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Nakamura Still Leads, Krush Inches Ahead at U.S. Champs Print E-mail
By FM Mike Klein   
May 14, 2012
IrinaKrush400.jpg
IM Irina Krush, Photo courtesy Studio 314

SAINT LOUIS, May 13, 2012 -- Round six of the U.S. Championships maintained the stasis – the top three rated players still sit one, two, three with a couple of other solid players lurking. In the U.S. Women's Championship, a familiar face grabbed sole possession of the lead. 

GM Hikaru Nakamura traded his light-squared bishop early, but compensated by forming a wedge of center pawns to blunt GM Varuzhan Akobian's king's bishop. 


Opening the position for the bishop pair meant Akobian had to give back the bishop, and the resulting endgame had too symmetrical of a pawn structure to produce any winning chances. The draw continued Nakamura's pattern so far, as he has alternated winning and drawing through the first six games (he has won all three times as white and drawn all three as black).

Nakamura said he was satisfied with the result. He called the ailment that began last round “just a temporary thing ... I feel fine today. I'm still a little bit sick.” He felt well enough to joke, “I'm on drugs, so everything is OK.” Nakamura has tried to win all of his games, even as black, and said he should have one more point than he does now, as he was better in rounds two and four. Though his live rating is at an all-time high and cresting 2780, Nakamura dismissed the idea that those thoughts entered into his decision making. “I had to trade queens,” he said. “If I don't, it is really dangerous. The rating will come. If I was focusing on rating, I probably would've done something suicidal.”

GM Gata Kamsky began the day one-half point back, but never entertained any winning prospects against longtime U.S. Championship nemesis GM Yury Shulman. The two have played in the finals in each of the past two events. Shulman won a pawn, but as the game gradually lost its life, he did not obtain a winning rook-and-pawn endgame. “The position I reached in the game, I don't have any chances,” Shulman said. Kamsky agreed with Nakamura's estimation that the winner of the tournament would need eight points. Nakamura currently has 4.5/6 and Kamsky 4/6.

Besides Nakamura, the only other competitors that have yet to lose a game remain Shulman and GM Alex Lenderman. Along with GM Alex Onischuk, the trio sit in a tie for third with 3.5/6. Lenderman nearly equaled Kamsky's score as his Caro-Kann netted him an advantageous knight against a mostly impotent bishop, but the resurgent GM Alex Stripunsky held the balance.

Crowd-favorite GM Gregory Kaidanov fell back to an even score with his second loss in a row. “After two long games against Gata and Hikaru, I felt very tired today,” he said about his loss against GM Robert Hess. Kaidanov was surprised by Hess's opening choice, and forced into a deviation due to a curious incident. After nine moves, his game was exactly like Onischuk's battle with GM Alejandro Ramirez. Onischuk played 10. e4, and Kaidanov felt forced to play a different line. “It would look like we are just copying each other's games,” he explained. “We try to prevent cheating in many different kinds of ways, but we can't prevent that.” He said copying another player's moves willfully is “kind of like cheating” and while not expressly prohibited, the veteran decided he needed to play a new variation. Hess found a way to trade his queen for three of Kaidanov's active minor pieces, then unearthed a nifty queen trap based on various forks and discovered attacks.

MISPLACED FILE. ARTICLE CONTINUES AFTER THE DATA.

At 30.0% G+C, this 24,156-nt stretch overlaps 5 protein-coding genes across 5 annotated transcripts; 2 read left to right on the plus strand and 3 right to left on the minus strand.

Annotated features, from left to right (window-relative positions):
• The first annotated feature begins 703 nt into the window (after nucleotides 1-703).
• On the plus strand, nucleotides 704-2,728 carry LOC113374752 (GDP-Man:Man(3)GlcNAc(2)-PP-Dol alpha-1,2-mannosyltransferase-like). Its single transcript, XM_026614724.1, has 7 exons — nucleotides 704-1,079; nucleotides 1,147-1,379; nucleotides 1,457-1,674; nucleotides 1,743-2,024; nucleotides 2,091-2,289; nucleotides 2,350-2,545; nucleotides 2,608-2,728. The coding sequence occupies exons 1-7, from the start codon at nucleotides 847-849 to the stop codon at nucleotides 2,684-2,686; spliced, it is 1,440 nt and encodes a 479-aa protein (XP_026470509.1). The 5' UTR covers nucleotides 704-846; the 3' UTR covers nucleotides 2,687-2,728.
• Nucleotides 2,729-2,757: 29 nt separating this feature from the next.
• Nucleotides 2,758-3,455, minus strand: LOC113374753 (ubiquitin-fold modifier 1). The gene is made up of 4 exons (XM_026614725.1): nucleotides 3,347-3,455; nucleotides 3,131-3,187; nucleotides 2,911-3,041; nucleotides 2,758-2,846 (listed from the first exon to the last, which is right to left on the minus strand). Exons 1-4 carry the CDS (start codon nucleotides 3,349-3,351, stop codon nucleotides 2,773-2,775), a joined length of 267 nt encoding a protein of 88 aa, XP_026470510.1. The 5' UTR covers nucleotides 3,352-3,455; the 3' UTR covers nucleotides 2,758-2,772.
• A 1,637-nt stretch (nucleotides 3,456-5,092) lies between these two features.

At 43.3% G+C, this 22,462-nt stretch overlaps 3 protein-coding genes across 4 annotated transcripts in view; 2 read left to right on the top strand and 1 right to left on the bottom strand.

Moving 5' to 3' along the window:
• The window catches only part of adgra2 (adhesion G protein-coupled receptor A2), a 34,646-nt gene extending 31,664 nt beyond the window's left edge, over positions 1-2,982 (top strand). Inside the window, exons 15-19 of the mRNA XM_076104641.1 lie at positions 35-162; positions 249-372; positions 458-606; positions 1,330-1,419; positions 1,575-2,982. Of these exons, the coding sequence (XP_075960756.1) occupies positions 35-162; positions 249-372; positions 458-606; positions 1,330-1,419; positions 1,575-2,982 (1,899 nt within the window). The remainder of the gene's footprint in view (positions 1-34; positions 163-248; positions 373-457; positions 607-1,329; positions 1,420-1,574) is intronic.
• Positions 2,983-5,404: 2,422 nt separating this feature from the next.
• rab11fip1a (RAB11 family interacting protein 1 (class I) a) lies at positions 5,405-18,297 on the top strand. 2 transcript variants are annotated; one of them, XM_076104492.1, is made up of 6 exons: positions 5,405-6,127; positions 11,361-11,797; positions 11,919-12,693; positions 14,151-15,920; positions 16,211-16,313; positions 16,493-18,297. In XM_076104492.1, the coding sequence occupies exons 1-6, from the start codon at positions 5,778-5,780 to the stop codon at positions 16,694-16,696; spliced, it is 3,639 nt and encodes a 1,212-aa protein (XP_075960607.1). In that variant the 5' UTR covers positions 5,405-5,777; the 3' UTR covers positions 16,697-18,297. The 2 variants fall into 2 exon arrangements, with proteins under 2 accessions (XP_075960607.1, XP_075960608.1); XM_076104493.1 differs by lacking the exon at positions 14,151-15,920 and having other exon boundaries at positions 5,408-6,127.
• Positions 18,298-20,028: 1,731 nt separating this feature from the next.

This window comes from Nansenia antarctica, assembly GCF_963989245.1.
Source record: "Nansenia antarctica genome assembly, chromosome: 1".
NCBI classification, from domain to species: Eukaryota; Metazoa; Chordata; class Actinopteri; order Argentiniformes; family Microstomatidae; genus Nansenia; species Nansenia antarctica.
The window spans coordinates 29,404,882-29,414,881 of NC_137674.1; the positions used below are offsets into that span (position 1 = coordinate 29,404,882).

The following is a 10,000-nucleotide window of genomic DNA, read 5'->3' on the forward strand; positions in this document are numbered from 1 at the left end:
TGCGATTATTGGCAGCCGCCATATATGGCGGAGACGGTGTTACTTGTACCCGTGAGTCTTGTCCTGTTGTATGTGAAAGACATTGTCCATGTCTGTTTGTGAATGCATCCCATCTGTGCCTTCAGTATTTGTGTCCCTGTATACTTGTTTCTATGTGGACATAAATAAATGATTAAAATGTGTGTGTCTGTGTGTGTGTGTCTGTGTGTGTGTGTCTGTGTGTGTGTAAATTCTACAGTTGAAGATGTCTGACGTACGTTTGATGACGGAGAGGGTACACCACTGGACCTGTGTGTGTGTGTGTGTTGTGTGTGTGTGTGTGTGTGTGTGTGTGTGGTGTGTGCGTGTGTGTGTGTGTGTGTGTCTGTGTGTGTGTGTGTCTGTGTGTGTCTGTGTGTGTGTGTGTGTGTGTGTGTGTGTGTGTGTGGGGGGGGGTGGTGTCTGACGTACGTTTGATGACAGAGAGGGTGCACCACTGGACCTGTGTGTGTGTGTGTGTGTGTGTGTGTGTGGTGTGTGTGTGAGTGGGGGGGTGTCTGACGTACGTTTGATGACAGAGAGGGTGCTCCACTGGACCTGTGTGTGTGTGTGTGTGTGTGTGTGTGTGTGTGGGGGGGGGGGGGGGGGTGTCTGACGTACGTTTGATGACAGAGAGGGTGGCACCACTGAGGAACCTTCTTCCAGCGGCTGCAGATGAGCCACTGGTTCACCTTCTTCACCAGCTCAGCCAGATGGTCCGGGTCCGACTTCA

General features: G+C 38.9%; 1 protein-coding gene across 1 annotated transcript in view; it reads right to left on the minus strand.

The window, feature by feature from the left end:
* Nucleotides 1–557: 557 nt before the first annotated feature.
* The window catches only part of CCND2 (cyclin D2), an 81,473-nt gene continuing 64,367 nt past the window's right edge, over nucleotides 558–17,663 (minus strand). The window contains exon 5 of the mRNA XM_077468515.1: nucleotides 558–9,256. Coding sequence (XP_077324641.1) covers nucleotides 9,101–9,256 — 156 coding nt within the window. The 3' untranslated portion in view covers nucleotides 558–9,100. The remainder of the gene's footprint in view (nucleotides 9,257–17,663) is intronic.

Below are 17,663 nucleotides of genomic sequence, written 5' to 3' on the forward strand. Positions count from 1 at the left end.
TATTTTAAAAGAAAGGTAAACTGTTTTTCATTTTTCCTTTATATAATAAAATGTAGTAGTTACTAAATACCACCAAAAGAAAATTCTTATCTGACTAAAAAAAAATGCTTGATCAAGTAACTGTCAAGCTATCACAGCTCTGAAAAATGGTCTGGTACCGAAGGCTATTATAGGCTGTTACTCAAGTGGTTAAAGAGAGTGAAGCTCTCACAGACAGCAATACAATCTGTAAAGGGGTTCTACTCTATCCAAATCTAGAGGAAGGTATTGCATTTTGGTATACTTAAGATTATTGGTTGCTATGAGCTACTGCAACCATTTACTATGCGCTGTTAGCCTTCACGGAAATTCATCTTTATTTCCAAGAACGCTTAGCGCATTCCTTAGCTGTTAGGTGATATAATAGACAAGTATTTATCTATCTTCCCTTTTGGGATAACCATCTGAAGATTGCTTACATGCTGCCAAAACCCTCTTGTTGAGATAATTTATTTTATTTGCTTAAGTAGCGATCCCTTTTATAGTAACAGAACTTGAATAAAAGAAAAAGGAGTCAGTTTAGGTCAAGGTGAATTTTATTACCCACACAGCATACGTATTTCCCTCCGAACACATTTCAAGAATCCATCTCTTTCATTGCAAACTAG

The logjam in the U.S. Women's Championship is no longer, thanks to the efforts of IM Irina Krush, who bested WGM Tatev Abrahamyan today. 


Krush played the g3 system versus her opponent's King's Indian Defense. “It's hard to prepare for it if I've never played it before,” Krush said of her opening choice. Indeed, at the post-game press conference, a despondent Abrahamyan said she did not expect the treatment at all. The win moved Krush to 4/5 and sole possession of first.

The two competitors who began the day tied with her could not keep pace. IM Anna Zatonskih could only draw WIM Viktorija Ni in a melee, while overperforming WIM Iryna Zenyuk suffered her first setback at the hands of IM Rusudan Goletiani. 



Zatonskih is now at 3.5/5 while Zenyuk remains at 3/5, tied with Goletiani, who has five decisive results in all five games.

WGM Camilla Baginskaite got on the board with her first draw, while FM Alisa Melekhina earned her first win and an even score with the cunning simplification beginning with 51...Rxf5. Despite her overwhelming position and material advantage, IM Marc Arnold said this was the only way to convert the full point. Her opponent, WFM Alena Kats had no choice but to enter a losing king-and-pawn endgame, so she resigned.

The players from both events will enjoy a rest day on Monday. Round seven for the U.S. Championship and round six for the U.S. Women's Championship begins Tuesday, May 15,  at 1 p.m. Central, 2 p.m. Eastern. Tune in to www.uschesschamps.com for live commentary from WGM Jennifer Shahade and GM Ben Finegold.


PGNs are available for download at http://www.uschesschamps.com/standings-and-games

U.S. Championship On-Demand: Replay all the round-by-round action on your web site or blog (simply copy and paste the following embed code, and enjoy!):

 

Also see the Chess Club's YouTube Channel featuring player interviews: http://www.youtube.com/stlchessClub
 
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